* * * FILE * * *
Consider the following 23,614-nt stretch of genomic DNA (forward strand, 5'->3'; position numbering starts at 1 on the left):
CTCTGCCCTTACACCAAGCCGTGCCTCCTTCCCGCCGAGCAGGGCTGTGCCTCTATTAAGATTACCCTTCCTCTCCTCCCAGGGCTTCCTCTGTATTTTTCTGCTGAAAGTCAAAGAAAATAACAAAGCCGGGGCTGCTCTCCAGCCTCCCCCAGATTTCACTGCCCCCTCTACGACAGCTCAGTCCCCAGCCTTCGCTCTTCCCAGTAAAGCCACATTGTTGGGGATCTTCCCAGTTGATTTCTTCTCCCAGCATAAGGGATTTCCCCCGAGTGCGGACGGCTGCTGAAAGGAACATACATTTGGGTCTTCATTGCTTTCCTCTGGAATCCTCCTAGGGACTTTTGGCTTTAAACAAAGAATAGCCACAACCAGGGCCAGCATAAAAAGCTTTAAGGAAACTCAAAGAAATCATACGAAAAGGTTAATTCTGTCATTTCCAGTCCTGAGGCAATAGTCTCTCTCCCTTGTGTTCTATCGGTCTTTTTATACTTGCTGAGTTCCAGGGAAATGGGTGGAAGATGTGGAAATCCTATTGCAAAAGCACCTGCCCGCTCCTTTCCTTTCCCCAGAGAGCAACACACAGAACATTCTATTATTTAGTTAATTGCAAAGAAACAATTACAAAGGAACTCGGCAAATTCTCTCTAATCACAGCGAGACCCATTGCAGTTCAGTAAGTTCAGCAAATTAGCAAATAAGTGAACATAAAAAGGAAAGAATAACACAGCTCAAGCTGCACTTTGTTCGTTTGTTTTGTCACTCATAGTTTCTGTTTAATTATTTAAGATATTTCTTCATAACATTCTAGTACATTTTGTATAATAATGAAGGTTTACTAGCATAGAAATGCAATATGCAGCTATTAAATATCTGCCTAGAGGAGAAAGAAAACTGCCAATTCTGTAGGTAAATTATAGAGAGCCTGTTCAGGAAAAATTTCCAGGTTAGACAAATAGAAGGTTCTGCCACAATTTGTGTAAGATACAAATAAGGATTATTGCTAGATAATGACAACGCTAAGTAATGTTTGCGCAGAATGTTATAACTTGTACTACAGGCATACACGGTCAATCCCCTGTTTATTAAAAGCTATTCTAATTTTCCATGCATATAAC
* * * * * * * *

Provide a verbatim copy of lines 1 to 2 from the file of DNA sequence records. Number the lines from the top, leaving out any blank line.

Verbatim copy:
Consider the following 23,614-nt stretch of genomic DNA (forward strand, 5'->3'; position numbering starts at 1 on the left):
CTCTGCCCTTACACCAAGCCGTGCCTCCTTCCCGCCGAGCAGGGCTGTGCCTCTATTAAGATTACCCTTCCTCTCCTCCCAGGGCTTCCTCTGTATTTTTCTGCTGAAAGTCAAAGAAAATAACAAAGCCGGGGCTGCTCTCCAGCCTCCCCCAGATTTCACTGCCCCCTCTACGACAGCTCAGTCCCCAGCCTTCGCTCTTCCCAGTAAAGCCACATTGTTGGGGATCTTCCCAGTTGATTTCTTCTCCCAGCATAAGGGATTTCCCCCGAGTGCGGACGGCTGCTGAAAGGAACATACATTTGGGTCTTCATTGCTTTCCTCTGGAATCCTCCTAGGGACTTTTGGCTTTAAACAAAGAATAGCCACAACCAGGGCCAGCATAAAAAGCTTTAAGGAAACTCAAAGAAATCATACGAAAAGGTTAATTCTGTCATTTCCAGTCCTGAGGCAATAGTCTCTCTCCCTTGTGTTCTATCGGTCTTTTTATACTTGCTGAGTTCCAGGGAAATGGGTGGAAGATGTGGAAATCCTATTGCAAAAGCACCTGCCCGCTCCTTTCCTTTCCCCAGAGAGCAACACACAGAACATTCTATTATTTAGTTAATTGCAAAGAAACAATTACAAAGGAACTCGGCAAATTCTCTCTAATCACAGCGAGACCCATTGCAGTTCAGTAAGTTCAGCAAATTAGCAAATAAGTGAACATAAAAAGGAAAGAATAACACAGCTCAAGCTGCACTTTGTTCGTTTGTTTTGTCACTCATAGTTTCTGTTTAATTATTTAAGATATTTCTTCATAACATTCTAGTACATTTTGTATAATAATGAAGGTTTACTAGCATAGAAATGCAATATGCAGCTATTAAATATCTGCCTAGAGGAGAAAGAAAACTGCCAATTCTGTAGGTAAATTATAGAGAGCCTGTTCAGGAAAAATTTCCAGGTTAGACAAATAGAAGGTTCTGCCACAATTTGTGTAAGATACAAATAAGGATTATTGCTAGATAATGACAACGCTAAGTAATGTTTGCGCAGAATGTTATAACTTGTACTACAGGCATACACGGTCAATCCCCTGTTTATTAAAAGCTATTCTAATTTTCCATGCATATAAC